The first fanless low-voltage Core i-series
chip from Intel based on the 'Haswell' architecture is inbound for a late 2013 debut. This will enable a new generation of Windows and other tablets that will be able to offer full performance in a much thinner, ARM or Atom-like tablet design. Intel says that the new chip will sip just 4.5 Watts, meaning that a 2-in-1 tablet maker like Microsoft will be able to create a Surface Pro 2 that would be much more like the Surface RT in thickness and weight.
By comparison, current ARM chip designs run at 2.5 Watts or lower, while the overall system-on-a-chip package is also significantly smaller. This will mean that a fanless fourth-generation Core i-series chip will still require more space to accommodate its chip package its slightly hotter thermal design profile. While many reviewers praised the overall design and weight of the Tegra 3-powered Microsoft Surface RT, most were quick to point out that the Surface Pro is much heavier and thicker as a result of using the older 'Ivy Bridge' third-generation Core i-series design.
A Core i-series chip running without a fan could put pressure on Intel's own Atom chip line. However, in the short term, that is not likely to be a major issue as tablets running the new 'Haswell' chip will be selling in at a higher price point. At the same time, Intel's Atom line will continue to offer a full Windows experience in tablets with a very similar form factor and battery life compared to ARM-based Windows RT devices (which are rapidly becoming an endangered species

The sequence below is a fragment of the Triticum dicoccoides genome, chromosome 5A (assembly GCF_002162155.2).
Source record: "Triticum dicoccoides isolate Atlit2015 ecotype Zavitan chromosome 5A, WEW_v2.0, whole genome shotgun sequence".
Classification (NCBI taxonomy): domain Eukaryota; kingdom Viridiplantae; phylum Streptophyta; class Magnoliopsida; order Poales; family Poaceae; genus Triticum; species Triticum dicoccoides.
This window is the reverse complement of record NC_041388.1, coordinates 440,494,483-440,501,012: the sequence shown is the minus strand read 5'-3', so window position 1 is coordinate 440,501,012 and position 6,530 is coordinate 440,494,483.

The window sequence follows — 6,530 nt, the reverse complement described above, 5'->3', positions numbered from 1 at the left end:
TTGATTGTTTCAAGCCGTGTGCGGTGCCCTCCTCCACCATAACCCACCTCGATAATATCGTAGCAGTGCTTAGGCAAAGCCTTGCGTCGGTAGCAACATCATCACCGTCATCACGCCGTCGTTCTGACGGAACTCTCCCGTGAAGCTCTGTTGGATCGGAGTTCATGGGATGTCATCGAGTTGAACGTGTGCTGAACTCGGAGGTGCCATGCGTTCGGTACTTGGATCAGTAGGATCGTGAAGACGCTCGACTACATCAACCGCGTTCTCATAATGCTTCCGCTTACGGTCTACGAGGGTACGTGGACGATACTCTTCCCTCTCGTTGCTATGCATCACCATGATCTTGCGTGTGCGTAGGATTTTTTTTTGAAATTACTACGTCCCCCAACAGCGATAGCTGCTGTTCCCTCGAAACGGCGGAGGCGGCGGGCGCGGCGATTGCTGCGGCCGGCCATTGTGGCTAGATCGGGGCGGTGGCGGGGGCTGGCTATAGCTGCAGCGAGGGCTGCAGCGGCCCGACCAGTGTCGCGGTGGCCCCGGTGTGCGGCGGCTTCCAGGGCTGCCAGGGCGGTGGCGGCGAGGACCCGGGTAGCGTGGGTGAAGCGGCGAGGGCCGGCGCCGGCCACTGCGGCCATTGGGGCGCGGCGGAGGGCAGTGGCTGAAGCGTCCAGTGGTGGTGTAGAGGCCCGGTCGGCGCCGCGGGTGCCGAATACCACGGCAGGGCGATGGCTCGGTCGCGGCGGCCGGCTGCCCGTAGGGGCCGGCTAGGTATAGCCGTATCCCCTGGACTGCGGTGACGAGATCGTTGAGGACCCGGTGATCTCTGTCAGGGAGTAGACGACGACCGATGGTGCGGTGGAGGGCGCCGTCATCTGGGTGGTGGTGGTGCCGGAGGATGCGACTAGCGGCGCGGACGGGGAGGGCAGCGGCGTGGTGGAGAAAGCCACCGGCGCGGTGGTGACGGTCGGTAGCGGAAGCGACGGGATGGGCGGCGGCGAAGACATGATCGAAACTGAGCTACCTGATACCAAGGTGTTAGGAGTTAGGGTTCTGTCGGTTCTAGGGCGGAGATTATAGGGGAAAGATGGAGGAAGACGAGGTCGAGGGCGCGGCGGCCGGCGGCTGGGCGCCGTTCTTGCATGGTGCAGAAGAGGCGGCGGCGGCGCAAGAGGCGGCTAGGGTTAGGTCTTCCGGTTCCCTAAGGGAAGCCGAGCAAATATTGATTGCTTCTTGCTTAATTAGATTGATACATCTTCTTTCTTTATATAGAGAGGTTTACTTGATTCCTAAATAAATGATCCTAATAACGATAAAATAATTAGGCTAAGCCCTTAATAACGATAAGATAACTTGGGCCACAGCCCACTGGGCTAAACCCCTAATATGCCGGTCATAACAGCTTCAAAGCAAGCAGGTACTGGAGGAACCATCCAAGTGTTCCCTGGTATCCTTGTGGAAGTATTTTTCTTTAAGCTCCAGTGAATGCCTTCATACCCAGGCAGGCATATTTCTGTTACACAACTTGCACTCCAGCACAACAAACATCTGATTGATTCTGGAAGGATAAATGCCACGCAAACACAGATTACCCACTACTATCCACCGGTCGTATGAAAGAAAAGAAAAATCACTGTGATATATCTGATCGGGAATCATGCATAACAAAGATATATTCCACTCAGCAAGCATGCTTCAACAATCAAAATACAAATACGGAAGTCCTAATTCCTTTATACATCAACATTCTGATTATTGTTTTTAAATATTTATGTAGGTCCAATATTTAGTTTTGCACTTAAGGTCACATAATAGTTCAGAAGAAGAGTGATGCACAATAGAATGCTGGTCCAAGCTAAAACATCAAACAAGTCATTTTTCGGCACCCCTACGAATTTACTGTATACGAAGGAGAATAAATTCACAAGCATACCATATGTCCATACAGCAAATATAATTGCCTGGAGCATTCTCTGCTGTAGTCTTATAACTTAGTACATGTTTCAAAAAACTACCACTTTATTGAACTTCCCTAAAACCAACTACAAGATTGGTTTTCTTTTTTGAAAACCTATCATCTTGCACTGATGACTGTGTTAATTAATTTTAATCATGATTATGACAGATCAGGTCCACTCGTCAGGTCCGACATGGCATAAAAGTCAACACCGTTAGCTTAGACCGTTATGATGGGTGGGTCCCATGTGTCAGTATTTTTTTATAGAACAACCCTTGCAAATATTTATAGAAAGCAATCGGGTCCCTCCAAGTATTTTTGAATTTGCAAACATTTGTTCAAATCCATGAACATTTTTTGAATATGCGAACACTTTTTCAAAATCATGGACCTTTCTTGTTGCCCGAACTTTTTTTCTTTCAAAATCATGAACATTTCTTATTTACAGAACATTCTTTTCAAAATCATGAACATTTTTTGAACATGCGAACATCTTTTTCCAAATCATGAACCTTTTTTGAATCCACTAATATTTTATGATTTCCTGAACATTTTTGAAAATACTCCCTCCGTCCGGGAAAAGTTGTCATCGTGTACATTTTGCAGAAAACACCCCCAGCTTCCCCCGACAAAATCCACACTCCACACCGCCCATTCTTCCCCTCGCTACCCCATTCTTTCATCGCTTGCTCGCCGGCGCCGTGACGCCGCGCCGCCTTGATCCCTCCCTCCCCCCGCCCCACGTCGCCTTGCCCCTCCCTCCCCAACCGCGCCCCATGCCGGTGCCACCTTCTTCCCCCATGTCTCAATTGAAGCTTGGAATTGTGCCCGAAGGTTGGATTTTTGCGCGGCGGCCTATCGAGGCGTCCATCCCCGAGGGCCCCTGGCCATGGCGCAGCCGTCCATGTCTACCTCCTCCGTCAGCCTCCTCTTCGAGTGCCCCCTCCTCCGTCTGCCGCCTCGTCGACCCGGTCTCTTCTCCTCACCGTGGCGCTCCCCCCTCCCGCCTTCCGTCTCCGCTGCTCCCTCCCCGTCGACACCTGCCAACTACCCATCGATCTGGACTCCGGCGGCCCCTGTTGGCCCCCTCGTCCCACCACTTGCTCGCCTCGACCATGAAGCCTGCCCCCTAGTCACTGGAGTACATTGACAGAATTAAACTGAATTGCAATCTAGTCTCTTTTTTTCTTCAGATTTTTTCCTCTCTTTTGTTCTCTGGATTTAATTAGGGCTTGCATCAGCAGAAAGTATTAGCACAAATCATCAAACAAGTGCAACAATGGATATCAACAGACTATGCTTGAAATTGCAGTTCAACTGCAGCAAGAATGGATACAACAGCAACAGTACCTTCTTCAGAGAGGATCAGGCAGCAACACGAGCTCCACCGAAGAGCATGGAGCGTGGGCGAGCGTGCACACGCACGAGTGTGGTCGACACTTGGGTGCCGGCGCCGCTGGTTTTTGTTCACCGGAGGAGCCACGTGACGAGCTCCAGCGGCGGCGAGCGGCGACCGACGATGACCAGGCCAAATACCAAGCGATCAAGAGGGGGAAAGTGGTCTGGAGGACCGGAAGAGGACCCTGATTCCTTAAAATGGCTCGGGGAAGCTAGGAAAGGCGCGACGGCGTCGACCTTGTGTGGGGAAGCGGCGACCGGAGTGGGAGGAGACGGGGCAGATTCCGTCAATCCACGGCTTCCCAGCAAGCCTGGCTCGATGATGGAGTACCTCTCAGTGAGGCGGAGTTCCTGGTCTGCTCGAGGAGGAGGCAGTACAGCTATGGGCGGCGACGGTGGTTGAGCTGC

It is likely that a tablet maker like Apple, however, will be keeping a close eye on the latest Intel Core i-series designs, whether it is for an Intel-based high-end tablet or a more powerful MacBook Air design. The Wall Street Journal
reported recently that Apple is testing a 13-inch tablet design
- the new fanless Core i-series chip could comfortably operate in a tablet of those dimensions and could make for an interesting test bed for a possible iOS/OS X hybrid buried deep in Cupertino's skunk works. [via CNET